NZ 2020: Strategic coalition voting?

Earlier, I noted that in the New Zealand 2020 election, the Labour Party flipped several seats in mostly rural single-seat districts that are normally strongholds of the National Party.

Commenting on those swings, North Canterbury Federated Farmers president Cameron Henderson said:

There were definitely “strategic farmers” voting Labour in an effort to avoid a Labour-Greens government.

He added a caveat, that most of the vote swings in these seats came from urban voters within predominantly rural electorates. Nonetheless, his confidence that there were strategic farmers is a nice anecdote regarding what some political scientists have regarded as strategic voting motivated not by who can win locally but by which parties may form government.

As I noted in my election preview in late July, there were only two likely outcomes of this election: A Labour–Green coalition or a Labour single-party majority. There were no occasions over the last several months when a National-led government was likely based on any publicly available evidence. For most farmers, a government in which the center-left Labour Party has a parliamentary majority is a much more palatable outcome than one in which that party needs the Greens for its majority.

8 thoughts on “NZ 2020: Strategic coalition voting?

  1. Pingback: MMP in NZ: An example of “best of both worlds” in action | Fruits and Votes

  2. There is much less media talk of Labour voters switching to Green as Labour ruled out various potential progressive policies (as well as the Green’s much more active approach to addressing climate change) over the course of the campaign – especially as polls showed the Greens consistently above the 5% threshold. There are definitely people attempting to use the Greens to try to pull Labour back to the left.


    • Yes, that is a fair point, and is also entirely consistent with the theory of coalition-targeted (and policy-motivated) strategic voting. And I do not doubt that some of that happened, and is indeed the most likely reason the Green Party slightly beat its polling numbers.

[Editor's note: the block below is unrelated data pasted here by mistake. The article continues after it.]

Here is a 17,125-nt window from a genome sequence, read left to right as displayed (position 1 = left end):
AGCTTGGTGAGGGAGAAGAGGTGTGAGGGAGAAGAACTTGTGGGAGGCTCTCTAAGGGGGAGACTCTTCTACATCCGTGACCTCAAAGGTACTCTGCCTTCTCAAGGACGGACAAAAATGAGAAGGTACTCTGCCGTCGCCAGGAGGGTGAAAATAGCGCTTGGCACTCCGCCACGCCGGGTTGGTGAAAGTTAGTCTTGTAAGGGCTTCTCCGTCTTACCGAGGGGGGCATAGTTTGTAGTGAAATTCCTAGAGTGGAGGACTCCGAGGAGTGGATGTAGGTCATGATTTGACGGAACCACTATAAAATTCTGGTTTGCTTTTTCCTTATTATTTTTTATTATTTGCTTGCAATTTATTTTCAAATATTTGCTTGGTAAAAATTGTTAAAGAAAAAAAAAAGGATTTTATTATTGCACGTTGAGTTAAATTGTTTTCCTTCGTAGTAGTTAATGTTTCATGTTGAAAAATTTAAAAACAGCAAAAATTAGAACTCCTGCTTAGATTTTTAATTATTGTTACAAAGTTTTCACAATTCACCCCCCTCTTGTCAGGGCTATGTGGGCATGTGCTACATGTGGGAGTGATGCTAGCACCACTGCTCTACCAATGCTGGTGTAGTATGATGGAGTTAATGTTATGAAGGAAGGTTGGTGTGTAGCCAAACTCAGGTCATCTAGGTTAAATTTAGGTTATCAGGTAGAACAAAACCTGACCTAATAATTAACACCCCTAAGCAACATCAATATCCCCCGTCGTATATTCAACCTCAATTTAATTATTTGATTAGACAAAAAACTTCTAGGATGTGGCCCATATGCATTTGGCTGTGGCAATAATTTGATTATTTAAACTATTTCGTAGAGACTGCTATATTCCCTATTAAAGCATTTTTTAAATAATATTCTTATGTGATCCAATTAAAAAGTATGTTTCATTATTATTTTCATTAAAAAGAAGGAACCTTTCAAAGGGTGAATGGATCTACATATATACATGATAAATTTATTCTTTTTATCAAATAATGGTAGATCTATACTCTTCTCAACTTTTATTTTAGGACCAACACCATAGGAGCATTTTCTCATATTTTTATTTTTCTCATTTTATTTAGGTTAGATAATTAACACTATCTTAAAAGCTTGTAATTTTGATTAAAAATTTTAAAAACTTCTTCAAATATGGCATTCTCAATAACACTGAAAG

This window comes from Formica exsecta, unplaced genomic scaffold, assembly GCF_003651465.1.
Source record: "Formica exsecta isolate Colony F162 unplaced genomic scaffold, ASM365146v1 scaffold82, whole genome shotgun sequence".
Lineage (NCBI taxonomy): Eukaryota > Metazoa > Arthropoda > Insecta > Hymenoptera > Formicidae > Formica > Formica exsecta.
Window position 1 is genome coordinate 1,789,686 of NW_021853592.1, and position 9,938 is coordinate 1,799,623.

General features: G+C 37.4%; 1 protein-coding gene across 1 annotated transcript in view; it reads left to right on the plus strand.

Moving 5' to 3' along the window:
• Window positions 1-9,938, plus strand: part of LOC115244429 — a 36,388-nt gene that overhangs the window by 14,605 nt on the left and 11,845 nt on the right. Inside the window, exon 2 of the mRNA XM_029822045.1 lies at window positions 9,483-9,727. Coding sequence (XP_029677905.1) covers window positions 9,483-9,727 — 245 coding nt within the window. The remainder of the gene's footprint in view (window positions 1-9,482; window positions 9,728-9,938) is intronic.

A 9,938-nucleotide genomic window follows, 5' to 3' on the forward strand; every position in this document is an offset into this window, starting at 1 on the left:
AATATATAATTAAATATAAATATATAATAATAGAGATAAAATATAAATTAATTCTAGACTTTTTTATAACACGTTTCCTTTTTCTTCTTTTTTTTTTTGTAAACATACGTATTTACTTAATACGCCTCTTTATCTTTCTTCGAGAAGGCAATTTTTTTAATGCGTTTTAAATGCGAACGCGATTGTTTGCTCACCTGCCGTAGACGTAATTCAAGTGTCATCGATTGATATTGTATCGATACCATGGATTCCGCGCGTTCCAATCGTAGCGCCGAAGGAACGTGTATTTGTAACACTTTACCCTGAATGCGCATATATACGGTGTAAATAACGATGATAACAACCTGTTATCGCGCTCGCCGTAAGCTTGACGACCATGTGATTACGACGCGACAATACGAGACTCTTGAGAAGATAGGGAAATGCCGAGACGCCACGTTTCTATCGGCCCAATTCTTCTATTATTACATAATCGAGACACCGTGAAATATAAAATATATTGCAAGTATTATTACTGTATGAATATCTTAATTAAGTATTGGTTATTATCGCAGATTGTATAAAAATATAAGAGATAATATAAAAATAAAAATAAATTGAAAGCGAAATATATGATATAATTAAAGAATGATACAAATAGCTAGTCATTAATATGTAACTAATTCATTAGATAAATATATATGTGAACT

3. A similar thing supposedly happened in Victoria’s 2018 State election. The Liberals/ Nationals were unlikely to win, the Greens were surging in support, so the options on the table were Labor-majority or Labor-Greens alliance of some kind. So – allegedly – a significant number of centre-Right voters switched to Labor to block the latter contingency. Query whether it would have been simpler and more transparent if the LNP’s leader had said “If Labor wins the most seats but not an absolute majority, our MLAs will abstain on supply and confidence matters so that Labor can govern on its own, not beholden to these dangerous radicals on their left”; but given the long traditions of the two-party Punch-and-Judy show, that wasn’t going to happen.
    On the one occasion that Hare-Clark in the ACT gave one party a majority on its own (2004-2008), Labor formed a single-party ministry and did not offer the Greens any portfolios.


    • ‘… [L/ NP] Opposition leader Matthew Guy’s dire warnings of a Labor-Greens minority government have been assisted by the Greens themselves publicly fantasising about forming the “most progressive government” in the state’s history. This is usually sound Coalition strategy – but not, perhaps, when there’s a wide expectation among voters that Labor will win, either in minority or majority, and some who would otherwise support the Liberals vote to ensure the minor party doesn’t get anywhere near the Treasury benches…’
      Peter Brent, “Victoria votes,” Inside Story (24 November 2018),


  4. Election 2020: There is no evidence National voters backed Labour to keep the Greens out
    This is the case with the theory currently being circulated by some Federated Farmers branch presidents and others that a large contingent of the rural vote backed Labour in order to keep the Green Party from being needed to govern.
    At this point there is no evidence this happened at sufficient scale to seriously change the election result.
    But the theory is very useful for people in the sector and on the political Right who need to explain why a Government supposedly at war with the regions got so much support from them – and to pressure Labour to not give the Green Party an inch of power.

    A bunch of data analysis by the Stuff team


    • Thanks, Errorl. I guess we won’t really have a good handle on this till we get the NZES results. But I note that one of the skeptics quoted there is among the leadership of the NZES team, so I would take her reservations quite seriously.

      On the other hand, the majority-minority difference here was so slight that it would not take all that many voters (not just farmers, by the way) wanting to stop the Greens to have put Labour over the top.

      The data viz is cool. Of course, it shows what we knew: It was a huge swing. It does not tell us which percentage of the swing was a sincere pro-Labour/Ardern vote and which was strategic stop-the-Greens. To be clear, I would expect the latter to be small, but would not be surprised to find it was a factor. Whether it was decisive in the majority or not is the key question. I just hope there are questions in the NZES that allow us to figure it out!

      For the time being it is just, as I said in my initial remarks, an anecdote.


  5. conservative New Zealanders in 1992, 1993 and 2011: “Vote for first-past-the-post, so we can have strong government and fiscally sound policies!”
    conservative New Zealanders in 2021: “National has lost the plot, but thankfully with PR we can simply switch our votes to ACT without splitting the vote and handing victory to Labour by default.”


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